Greenwich Moan Time

It's not been a good week for British justice. First of all, it looks like we're going to let General Pinochet go back to Chile, unhampered by any icky notions like his involvement in more missing persons cases than Mulder and Scully. It's not as if it was even us who were going to try him, all we were being asked to do was ship him to Spain. This was just a bit too much to expect, it seems: after all, we have a long tradition of providing a safe haven for doddery old fools -- despite the abolition of the House of Lords. I wonder whether we shall see the same miracle which blessed a certain jailed Guinness executive -- diagnosed with Alzheimer's, let out early on compassionate grounds, and suddenly cured with a completeness which would have impressed Lazarus. Expect to see Pinochet on the team sheet for the next Chile international.

Speaking of compassionate grounds, we're also letting Mike Tyson into the country, despite a criminal record which would suggest that he believes "compassion" to be what happens when you bang your head. At first, our beloved leaders said it would be left to the immigration authorities to decide, after it was pointed out that, by the rules set out, Tyson should be refused entry. Now, Jack 'U-turn' Straw has intervened, supposedly to save all those small businesses who would allegedly have been hit by such a ban. Not just a change of heart, but also lungs, liver and spleen, I am left wondering whether Tyson had threatened to arrive at Heathrow wearing a "Vote for Frank Dobson" T-shirt. But heavyweight boxing and our government are fine bed-fellows, given both rank lower on the credibility scale than professional wrestling, and are run by thoroughly shifty individuals with questionable hairstyles and an astonishing ability to twist the truth. In the blue corner, Don King tries to convince us the first Holyfield-Lewis fight was a great draw, and a fine advertisement for boxing. In the red, Tony Blair claims that the Millennium Dome is a great draw, and a fine advertisement for Britain. Seconds away...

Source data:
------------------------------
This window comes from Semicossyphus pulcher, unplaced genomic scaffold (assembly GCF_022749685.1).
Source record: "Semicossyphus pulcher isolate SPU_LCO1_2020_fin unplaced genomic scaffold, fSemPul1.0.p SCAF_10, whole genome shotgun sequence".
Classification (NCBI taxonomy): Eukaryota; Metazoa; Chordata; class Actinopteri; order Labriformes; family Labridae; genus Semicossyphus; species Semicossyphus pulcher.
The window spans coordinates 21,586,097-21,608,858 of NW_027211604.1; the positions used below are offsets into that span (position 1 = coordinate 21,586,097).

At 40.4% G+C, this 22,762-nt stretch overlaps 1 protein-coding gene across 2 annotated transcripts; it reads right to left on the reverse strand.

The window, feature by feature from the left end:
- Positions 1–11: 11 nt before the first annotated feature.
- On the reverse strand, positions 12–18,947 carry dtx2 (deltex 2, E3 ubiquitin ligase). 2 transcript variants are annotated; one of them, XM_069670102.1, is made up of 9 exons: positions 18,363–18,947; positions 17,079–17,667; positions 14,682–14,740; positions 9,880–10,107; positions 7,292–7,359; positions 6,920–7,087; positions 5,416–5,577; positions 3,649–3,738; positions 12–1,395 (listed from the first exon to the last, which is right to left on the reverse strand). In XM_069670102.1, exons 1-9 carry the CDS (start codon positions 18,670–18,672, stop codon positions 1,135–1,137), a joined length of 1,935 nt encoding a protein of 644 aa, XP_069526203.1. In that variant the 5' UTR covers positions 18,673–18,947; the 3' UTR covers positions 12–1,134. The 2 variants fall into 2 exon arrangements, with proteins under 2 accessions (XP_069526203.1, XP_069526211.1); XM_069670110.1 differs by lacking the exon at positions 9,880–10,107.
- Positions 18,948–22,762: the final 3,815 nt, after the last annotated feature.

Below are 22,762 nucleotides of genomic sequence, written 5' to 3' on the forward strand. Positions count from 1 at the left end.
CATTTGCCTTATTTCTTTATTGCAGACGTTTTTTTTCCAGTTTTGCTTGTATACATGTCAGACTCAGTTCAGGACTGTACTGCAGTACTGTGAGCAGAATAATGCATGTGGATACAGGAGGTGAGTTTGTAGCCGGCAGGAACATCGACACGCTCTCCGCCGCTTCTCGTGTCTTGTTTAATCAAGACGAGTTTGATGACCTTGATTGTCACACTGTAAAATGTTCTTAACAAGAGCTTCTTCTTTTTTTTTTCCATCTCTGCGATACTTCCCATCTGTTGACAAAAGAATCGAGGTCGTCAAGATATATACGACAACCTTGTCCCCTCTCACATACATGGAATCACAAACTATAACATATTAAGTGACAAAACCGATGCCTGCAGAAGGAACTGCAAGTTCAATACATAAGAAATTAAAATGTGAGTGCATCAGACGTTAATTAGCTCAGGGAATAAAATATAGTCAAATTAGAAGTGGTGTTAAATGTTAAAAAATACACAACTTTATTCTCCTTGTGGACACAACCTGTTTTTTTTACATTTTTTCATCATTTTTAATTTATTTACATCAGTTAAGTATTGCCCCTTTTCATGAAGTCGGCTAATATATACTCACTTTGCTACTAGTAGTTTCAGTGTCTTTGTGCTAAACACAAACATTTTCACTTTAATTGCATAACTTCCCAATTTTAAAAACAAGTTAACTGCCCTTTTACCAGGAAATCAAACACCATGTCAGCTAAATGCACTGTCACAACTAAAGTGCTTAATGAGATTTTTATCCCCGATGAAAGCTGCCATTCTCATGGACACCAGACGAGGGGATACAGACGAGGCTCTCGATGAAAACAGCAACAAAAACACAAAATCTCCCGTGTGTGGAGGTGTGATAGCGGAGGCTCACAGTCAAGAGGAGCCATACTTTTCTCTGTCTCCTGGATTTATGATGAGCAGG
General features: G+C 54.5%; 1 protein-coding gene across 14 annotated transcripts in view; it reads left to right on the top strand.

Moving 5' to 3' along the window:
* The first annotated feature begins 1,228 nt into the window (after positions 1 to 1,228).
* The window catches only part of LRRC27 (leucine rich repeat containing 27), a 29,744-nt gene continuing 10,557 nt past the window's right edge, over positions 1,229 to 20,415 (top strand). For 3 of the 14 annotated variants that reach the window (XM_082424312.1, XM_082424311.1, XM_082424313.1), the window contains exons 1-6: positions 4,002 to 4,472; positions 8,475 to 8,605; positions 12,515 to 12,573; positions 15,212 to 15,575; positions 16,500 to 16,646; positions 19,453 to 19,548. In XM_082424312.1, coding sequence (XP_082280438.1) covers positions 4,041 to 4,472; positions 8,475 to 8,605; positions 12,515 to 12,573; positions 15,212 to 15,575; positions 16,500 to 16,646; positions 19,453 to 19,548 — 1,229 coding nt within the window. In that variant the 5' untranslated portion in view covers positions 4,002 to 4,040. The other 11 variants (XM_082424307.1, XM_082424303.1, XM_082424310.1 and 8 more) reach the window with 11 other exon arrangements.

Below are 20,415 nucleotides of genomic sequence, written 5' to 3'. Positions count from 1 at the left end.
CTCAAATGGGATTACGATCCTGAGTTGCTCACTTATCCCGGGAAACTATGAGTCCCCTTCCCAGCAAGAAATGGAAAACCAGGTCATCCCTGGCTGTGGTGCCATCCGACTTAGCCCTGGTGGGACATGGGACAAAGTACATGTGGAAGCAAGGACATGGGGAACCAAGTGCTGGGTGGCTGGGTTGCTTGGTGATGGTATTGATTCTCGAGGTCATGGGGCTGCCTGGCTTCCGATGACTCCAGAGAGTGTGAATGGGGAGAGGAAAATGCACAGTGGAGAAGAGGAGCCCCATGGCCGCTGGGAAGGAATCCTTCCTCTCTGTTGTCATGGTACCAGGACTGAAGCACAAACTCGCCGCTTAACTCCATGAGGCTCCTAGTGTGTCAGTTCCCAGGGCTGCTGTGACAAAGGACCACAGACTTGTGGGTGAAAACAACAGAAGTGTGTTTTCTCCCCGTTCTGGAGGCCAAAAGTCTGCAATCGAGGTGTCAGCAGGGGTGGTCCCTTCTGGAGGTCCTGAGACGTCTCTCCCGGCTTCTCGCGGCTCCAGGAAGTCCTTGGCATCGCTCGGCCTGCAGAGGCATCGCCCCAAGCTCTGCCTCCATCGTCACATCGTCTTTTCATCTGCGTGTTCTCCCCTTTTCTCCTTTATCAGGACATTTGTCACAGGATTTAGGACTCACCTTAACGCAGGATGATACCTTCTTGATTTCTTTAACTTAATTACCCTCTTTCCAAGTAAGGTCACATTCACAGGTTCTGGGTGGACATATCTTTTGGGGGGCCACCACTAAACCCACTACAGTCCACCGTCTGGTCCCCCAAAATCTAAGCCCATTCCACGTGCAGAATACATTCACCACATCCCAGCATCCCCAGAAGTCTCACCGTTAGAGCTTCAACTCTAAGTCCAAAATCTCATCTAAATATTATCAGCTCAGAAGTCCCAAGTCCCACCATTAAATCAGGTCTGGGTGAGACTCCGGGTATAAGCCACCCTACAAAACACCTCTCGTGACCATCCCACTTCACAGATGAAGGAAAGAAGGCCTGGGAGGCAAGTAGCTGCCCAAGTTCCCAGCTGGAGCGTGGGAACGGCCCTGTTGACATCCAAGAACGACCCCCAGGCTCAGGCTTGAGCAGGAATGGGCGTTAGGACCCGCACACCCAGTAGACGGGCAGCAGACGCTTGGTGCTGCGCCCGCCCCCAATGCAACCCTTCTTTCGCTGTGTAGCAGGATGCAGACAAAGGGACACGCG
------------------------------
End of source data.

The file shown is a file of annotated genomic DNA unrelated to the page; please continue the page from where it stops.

As for the Dome, it seems to be in the great British tradition of entertainment that strives to be educational -- or is it education that...? Oh, never mind. Its major problem is that, predictably, for a theme park designed by committee, it appears to contain a lot of stuff that is there solely because someone thought it should be, rather than because it's fun. I've no idea what the "Faith Zone" contains, but it's unlikely to be a devastating proof of the existence of God. Or anything else worth 20. Such as a psychopathic demon-hunter. [Sorry, season 3 Buffy joke there. It's between the Giles and Willow Zones...] No wonder the queues vary so much.

Much has been made of the contradiction between the low crowds going there, and the glowing reports of visitors. Yet there's no reason why the two are mutually exclusive, especially given the British propensity to make the best of a bad job. "We booked these tickets months ago and spent all that time travelling to Greenwich -- we will enjoy ourselves, whether we bloody want to or not." The English will always have a nice time, but anyone who remembers the dinner party scene from 'Carry on Up the Khyber' will already be aware of this...

Here's a prediction: give it a few months, and the ticket prices will come down. For there's one advantage that boxing promoters have over Tony Blair -- they only have to generate hype for 12 three-minute rounds, not an entire year.


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